Daniel Boone Area School District is funded by a combination of: a local earned income tax 0.5%,[137] a property tax, a real estate transfer tax 0.5%, coupled with substantial funding from the Commonwealth of Pennsylvania and the federal government.[138] Grants can provide an opportunity to supplement school funding without raising local taxes. Interest earnings on accounts also provide nontax income to the District. In the Commonwealth of Pennsylvania, pension income and Social Security income are exempted from state personal income tax and local earned income tax, regardless of the level of the individual’s personal wealth.[139] The average Pennsylvania public school teacher pension in 2011 exceeds $60,000 a year plus they receive federal Social Security benefits: both are free of Pennsylvania state income tax and local income tax which funds local public schools.[140]

State basic education funding[edit]

For the 2013-14 school year, the Daniel Boone Area School District received a 3.1% increase or $8,092,243 in Pennsylvania Basic Education Funding. This is $239,564 more than its 2012-13 state BEF to the District. Additionally, Daniel Boone Area School District received $154,447 in Accountability Block Grant funding to focus on academic achievement and level funding for special education services. Among the public school districts in Allegheny County, Wyomissing Area School District received the highest percentage increase in BEF at 6.3%. The District has the option of applying for several other state and federal grants to increase revenues. The Commonwealth’s budget increased Basic Education Funding statewide by $123 million to over $5.5 billion. Most of Pennsylvania’s 500 public school districts received an increase of Basic Education Funding in a range of 0.9% to 4%. Eight public school districts received exceptionally high funding increases of 10% to 16%. The highest increase in state funding was awarded to Austin Area School District which received a 22.5% increase in Basic Education Funding.[141] The state funded the PSERS (Pennsylvania school employee pension fund) with $1,017,000,000 and Social Security payments for school employees of $495 million.[142]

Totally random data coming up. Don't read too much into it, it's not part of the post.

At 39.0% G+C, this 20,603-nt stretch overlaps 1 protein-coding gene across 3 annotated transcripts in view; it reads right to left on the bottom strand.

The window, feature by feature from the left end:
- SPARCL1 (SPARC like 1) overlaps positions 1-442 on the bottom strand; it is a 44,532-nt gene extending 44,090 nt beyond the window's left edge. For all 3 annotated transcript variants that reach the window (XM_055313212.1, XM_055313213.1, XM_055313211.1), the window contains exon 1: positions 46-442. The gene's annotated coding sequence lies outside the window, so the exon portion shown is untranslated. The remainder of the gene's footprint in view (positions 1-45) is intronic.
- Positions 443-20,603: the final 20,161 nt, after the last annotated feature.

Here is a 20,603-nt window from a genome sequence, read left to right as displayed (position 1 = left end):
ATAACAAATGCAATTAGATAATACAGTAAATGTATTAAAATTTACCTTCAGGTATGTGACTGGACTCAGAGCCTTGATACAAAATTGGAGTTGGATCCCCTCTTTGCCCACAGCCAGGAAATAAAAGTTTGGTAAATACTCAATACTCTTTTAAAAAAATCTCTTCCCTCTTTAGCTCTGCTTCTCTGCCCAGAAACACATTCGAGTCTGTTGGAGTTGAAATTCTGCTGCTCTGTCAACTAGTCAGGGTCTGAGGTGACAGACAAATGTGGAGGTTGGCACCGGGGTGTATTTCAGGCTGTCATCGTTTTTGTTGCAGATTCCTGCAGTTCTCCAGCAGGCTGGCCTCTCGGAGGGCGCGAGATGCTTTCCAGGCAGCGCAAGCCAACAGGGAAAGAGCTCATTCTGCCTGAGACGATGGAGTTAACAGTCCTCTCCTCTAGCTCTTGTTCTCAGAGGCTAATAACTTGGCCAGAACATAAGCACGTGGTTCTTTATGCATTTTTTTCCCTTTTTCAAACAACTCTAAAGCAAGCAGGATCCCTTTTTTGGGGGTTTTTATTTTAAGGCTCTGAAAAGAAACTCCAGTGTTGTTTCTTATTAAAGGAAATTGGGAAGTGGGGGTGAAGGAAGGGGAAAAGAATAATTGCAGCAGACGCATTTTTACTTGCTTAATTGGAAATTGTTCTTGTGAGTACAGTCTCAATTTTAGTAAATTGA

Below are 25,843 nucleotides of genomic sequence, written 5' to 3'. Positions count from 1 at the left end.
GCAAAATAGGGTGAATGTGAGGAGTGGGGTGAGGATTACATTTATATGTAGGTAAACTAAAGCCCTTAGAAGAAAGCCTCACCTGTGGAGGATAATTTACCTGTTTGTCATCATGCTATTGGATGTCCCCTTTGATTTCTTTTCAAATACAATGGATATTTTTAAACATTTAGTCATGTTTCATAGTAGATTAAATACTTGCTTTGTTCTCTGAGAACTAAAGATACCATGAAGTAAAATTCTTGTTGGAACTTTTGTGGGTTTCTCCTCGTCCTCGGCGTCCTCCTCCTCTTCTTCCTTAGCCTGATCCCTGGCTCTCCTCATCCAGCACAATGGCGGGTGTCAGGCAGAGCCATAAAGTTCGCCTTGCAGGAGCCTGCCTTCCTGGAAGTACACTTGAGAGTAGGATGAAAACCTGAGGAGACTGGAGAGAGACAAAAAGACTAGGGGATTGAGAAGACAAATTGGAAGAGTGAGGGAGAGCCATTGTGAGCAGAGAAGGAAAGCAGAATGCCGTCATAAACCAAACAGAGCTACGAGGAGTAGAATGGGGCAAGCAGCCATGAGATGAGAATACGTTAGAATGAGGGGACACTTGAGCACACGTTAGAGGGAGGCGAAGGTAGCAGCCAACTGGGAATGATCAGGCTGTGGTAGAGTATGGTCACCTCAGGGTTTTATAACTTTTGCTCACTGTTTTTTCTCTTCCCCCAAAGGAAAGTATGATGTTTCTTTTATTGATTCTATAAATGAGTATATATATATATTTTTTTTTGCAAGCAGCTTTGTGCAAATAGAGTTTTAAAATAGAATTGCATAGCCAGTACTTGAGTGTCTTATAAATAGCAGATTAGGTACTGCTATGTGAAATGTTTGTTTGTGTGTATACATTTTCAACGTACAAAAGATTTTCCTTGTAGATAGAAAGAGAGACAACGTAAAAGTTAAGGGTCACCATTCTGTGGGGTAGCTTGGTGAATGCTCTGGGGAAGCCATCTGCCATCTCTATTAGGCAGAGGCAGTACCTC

For the 2012-13 school year, the Daniel Boone Area School District received $7,852,679.[143] The Governor's Executive Budget for 2012-2013 included $9.34 billion for kindergarten through 12th grade public education, including $5.4 billion in basic education funding, which was an increase of $49 million over the 2011-12 budget. In addition, the Commonwealth provided $100 million for the Accountability Block Grant (ABG) program. Daniel Boone Area School District received $154,447 in Accountability Block Grant funding. The state also provided a $544.4 million payment for School Employees’ Social Security and $856 million for School Employees’ Retirement fund called PSERS.[144] This amount was a $21,823,000 increase (0.34%) over the 2011-2012 appropriations for Basic Education Funding, School Employees' Social Security, Pupil Transportation, Nonpublic and Charter School Pupil Transportation. Since taking office, Corbett’s first two budgets have restored more than $918 million in support of public schools, compensating for the $1 billion in federal stimulus dollars lost at the end of the 2010-11 school year.

In the 2011-12 budget year, Daniel Boone Area School District received a 2.83% increase which was a $7,851,236 allocation, of state Basic Education Funding.[145][146] Additionally, the School District received $154,447 in Accountability Block Grant funding. The enacted Pennsylvania state Education budget included $5,354,629,000 for the 2011-2012 Basic Education Funding appropriation. This amount was a $233,290,000 increase (4.6%) over the enacted State appropriation for 2010-2011.[147] The highest increase in state basic education funding was awarded to Duquesne City School District of Allegheny County, which got a 49% increase in state funding for 2011-12.[148] In 2010, the District reported that 773 students received free or reduced price lunches, due to the family meeting the federal poverty level.[149]